and maintain a credit ; that while our currency would necessarily 
fluctuate, and even become debased, with the changing and un- 
certain conditions as the war progressed, yet England would take 
the cotton, which commanded the highest market price, and pay 
for it in gold; that with a large annual crop we could maintain 
a credit that would enable us to secure the means to provide for 
our troops and prosecute the war. At first he found but few sup- 
porters of this plan to finance the Confederacy, but as he dis- 
cussed and explained his purpose and ideas, many endorsed his 


views; and finally, when it was too late to carry out the scheme, 
there was a widely prevailing sentiment that he should be secre- 
tary of the treasury ; but he candidly told his friends that he was 
then unwilling to undertake the burden of the position. As a 
member of Congress, he was a loyal supporter of President Davis, 
and at the same time he did much in protecting North Carolina 
in her rights, and in looking after the welfare of her troops. 

Not only did he place great faith in cotton as a basis of credit 
for the government, but as a director and stockholder of the 
Wilmington and Weldon Railroad Company he urged it in vain 
to buy cotton and secure a credit in England to meet its bonded 
debt in 1867, when the property would likely be in a greatly run- 
down and depreciated condition, and its credit depending largely 
on the success or failure of the Confederate States. 

The close of the Civil War found this active business man and 
large property-owner apparently hopelessly insolvent, principally 
on account of security debts; but instead of taking the benefit 
of the bankrupt law, he struggled along until he finally satisfied 
all his creditors. 

Disfranchised from the practice of his profession in many of 
the courts, with his property involved and farming conditions 
entireh' changed, he accepted the presidency of the Wilmington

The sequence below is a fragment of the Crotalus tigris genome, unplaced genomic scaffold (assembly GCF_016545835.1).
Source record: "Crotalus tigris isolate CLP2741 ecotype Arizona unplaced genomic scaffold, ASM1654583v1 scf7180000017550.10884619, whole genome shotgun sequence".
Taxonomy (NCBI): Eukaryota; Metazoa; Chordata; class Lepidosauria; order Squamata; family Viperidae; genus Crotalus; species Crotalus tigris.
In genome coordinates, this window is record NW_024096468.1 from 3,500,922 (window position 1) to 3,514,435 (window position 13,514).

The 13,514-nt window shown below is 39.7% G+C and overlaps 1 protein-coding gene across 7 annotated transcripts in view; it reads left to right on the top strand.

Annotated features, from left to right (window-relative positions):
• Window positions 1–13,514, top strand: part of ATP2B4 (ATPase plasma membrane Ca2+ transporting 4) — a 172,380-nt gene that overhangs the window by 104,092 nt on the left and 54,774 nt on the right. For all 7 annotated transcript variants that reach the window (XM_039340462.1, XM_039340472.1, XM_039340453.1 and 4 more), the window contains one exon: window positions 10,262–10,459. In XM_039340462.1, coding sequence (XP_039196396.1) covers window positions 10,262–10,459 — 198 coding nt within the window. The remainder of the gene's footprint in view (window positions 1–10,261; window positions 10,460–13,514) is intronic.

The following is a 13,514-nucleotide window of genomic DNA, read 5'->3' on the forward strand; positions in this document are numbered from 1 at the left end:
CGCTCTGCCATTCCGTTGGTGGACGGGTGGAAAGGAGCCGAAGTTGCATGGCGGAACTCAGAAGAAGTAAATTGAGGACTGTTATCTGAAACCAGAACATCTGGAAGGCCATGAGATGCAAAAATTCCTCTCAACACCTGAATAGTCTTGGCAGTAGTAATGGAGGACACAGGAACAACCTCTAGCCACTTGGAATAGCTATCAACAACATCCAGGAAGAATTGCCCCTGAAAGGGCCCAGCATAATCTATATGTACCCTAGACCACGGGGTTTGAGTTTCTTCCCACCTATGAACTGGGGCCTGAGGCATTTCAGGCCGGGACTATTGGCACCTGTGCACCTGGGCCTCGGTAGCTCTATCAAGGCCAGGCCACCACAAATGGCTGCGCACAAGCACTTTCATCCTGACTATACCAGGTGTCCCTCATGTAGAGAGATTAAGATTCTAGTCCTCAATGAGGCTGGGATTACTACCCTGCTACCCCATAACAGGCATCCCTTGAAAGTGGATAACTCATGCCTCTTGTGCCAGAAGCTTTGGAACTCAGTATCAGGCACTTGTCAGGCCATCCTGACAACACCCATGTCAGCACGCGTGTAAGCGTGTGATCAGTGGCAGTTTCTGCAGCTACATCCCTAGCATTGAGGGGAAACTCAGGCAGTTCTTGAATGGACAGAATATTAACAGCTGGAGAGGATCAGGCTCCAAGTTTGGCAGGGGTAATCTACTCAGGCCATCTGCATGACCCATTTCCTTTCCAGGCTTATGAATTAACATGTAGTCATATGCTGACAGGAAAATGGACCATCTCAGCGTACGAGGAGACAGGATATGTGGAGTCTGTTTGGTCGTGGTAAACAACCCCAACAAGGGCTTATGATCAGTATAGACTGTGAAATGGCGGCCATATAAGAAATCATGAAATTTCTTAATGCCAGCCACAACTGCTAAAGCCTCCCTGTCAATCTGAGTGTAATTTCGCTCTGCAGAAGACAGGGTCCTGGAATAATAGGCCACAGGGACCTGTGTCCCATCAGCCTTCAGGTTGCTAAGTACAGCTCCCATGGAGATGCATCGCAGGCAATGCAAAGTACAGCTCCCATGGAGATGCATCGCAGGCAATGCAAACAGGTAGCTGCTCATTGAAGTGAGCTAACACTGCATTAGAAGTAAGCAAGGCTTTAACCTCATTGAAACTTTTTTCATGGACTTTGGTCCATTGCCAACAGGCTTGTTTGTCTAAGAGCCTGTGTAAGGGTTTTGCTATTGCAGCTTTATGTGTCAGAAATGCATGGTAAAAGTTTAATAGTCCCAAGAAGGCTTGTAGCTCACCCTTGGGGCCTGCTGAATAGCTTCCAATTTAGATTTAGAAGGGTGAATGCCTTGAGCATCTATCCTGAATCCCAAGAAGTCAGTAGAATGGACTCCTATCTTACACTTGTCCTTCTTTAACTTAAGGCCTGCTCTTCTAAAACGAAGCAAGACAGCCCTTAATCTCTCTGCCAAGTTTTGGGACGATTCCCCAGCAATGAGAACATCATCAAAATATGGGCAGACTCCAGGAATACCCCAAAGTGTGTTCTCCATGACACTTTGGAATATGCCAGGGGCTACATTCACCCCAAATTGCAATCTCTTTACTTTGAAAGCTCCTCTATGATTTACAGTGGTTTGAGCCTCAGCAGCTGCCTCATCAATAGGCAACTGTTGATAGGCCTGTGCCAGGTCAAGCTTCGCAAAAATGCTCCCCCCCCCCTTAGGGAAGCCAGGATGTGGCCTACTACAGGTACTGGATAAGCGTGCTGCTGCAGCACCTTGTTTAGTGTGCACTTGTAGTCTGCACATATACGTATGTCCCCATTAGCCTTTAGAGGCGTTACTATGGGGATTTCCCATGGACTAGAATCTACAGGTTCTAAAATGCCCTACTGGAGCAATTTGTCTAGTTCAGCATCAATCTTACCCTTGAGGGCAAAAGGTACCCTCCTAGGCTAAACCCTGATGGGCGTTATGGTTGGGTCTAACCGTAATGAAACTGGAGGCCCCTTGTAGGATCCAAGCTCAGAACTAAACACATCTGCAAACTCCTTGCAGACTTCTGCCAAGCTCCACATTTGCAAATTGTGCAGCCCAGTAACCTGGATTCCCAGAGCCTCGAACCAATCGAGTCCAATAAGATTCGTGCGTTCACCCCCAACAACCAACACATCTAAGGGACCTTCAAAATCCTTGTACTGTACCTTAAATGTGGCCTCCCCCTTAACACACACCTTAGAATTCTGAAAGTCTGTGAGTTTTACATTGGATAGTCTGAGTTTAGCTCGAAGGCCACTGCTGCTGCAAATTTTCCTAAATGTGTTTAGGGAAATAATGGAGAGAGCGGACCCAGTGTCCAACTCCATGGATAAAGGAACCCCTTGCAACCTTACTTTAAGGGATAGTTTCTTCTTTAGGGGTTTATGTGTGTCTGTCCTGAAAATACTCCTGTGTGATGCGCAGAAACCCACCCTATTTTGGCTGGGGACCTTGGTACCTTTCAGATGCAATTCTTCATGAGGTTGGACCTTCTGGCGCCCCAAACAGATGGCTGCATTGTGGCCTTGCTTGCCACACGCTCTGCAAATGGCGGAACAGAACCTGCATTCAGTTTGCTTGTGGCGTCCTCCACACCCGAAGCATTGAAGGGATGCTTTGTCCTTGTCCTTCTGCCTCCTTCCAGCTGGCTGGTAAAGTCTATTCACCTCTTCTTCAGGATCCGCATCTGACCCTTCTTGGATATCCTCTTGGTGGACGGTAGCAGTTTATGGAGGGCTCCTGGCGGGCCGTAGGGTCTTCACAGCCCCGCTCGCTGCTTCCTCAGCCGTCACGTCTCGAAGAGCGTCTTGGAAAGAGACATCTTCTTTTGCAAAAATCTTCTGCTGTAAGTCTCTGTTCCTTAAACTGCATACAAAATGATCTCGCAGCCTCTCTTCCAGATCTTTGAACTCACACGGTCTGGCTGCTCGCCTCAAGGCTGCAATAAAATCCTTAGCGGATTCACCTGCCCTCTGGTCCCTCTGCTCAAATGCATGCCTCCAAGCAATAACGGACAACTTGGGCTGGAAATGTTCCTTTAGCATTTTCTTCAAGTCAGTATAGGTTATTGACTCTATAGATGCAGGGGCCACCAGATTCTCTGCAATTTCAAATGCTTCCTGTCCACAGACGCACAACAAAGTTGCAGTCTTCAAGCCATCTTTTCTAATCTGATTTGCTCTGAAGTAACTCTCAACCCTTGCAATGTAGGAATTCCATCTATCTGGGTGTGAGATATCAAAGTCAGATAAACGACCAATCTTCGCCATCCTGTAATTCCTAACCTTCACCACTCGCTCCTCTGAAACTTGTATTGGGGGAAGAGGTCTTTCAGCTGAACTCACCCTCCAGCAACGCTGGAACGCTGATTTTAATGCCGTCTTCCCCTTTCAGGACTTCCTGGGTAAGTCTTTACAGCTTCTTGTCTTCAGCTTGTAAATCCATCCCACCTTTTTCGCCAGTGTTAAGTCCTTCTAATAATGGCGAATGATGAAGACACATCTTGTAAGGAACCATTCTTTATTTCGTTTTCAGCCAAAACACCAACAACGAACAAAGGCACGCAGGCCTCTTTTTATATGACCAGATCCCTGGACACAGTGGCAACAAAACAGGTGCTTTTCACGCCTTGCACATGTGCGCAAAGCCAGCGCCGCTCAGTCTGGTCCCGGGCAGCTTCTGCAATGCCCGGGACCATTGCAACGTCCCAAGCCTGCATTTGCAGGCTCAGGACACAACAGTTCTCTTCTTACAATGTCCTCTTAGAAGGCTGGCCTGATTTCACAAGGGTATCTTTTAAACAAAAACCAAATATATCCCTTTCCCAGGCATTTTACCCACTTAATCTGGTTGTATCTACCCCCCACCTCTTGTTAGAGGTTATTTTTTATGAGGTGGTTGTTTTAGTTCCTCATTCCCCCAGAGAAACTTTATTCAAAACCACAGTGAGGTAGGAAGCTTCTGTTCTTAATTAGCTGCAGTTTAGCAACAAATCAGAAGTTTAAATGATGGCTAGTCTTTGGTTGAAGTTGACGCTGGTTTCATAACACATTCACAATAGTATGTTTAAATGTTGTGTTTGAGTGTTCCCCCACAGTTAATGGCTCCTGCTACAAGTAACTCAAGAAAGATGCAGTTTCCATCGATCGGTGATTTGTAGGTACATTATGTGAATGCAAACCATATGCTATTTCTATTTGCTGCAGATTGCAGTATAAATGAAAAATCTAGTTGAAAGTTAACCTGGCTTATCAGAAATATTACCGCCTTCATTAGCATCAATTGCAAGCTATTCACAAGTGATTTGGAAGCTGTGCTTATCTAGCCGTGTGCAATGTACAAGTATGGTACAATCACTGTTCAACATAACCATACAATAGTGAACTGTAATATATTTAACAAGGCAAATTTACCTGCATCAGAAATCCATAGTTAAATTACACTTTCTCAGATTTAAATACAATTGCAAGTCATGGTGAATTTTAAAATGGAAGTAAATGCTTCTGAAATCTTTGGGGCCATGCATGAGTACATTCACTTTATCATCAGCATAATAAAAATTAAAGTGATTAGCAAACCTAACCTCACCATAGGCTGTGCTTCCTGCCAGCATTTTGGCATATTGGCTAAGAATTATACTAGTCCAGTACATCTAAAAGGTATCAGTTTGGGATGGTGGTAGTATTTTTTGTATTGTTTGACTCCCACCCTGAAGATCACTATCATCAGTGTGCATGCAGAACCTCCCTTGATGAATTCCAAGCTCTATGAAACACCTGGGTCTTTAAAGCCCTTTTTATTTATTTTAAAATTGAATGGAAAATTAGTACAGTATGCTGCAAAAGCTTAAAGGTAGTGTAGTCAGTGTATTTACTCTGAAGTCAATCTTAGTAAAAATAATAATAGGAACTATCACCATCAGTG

and Weldon Railroad Company in the fall of 1865, and began 
the work that made for him a national reputation. 

He seems to have given his first great concern and efforts in 
making provision for the bonded debt of the road to mature about 
two years hence. He went to England to try to arrange for a 
refund or extension of the debt; but failing, he returned and 
reported to his directors, who left it to his good judgment to do 
the best he could. 

As there was no Southern city with sufficient money at that time 
to finance the enterprise, he proceeded to Baltimore to consult 
capitalists who were Southern sympathizers. Here he secured the 
attention of Messrs. William T. Walters and Benjamin F. New- 
comer, who agreed to see that the early maturing debt was cared 
for and the property improved, if they and their friends could 


secure a controlling interest in the stock of the company, to guard 
against injudicious management or conduct inimical to the bond- 
holders. Convinced that this was for the best interests of the 
company and the stockholders of this impoverished property, Mr. 
Bridgers returned home, and after a free and candid disclosure 
of the plans and purposes, purchased for the Baltimore capitalists 
the stock which the State of North Carolina held in the company 
and enough additional from private institutions and individuals 
to secure the requisite control ; and the Messrs. Bridgers, Walters 
& Newcomer began the improvement and operation of the prop- 
erty, which has played an important part in the history of North 
Carolina and in the railroad development of the country. 

As an evidence of the physical condition of the road when he 
was elected president, it would warrant a schedule speed of only 
ten miles per hour. He was president of the Wilmington and 
Weldon Railroad Company from November, 1865, until his death, 
a period of twenty-three consecutive years. He was also president 
of several other roads of the Atlantic coast line system, notably 
the Wilmington, Columbia and Augusta. He was for years 
general manager of their property, including the Charlotte, 
Columbia and Augusta Road in South Carolina. A few years 
prior to his death, at his urgent request, he was permitted to 
retire from the general managership, and to name as his successor 
Mr. Harry Walters, who is now one of the foremost financiers 
and railroad men of this country, and is fast acquiring an inter- 
national reputation. 

Messrs. Walters, Newcomer and Bridgers became devoted and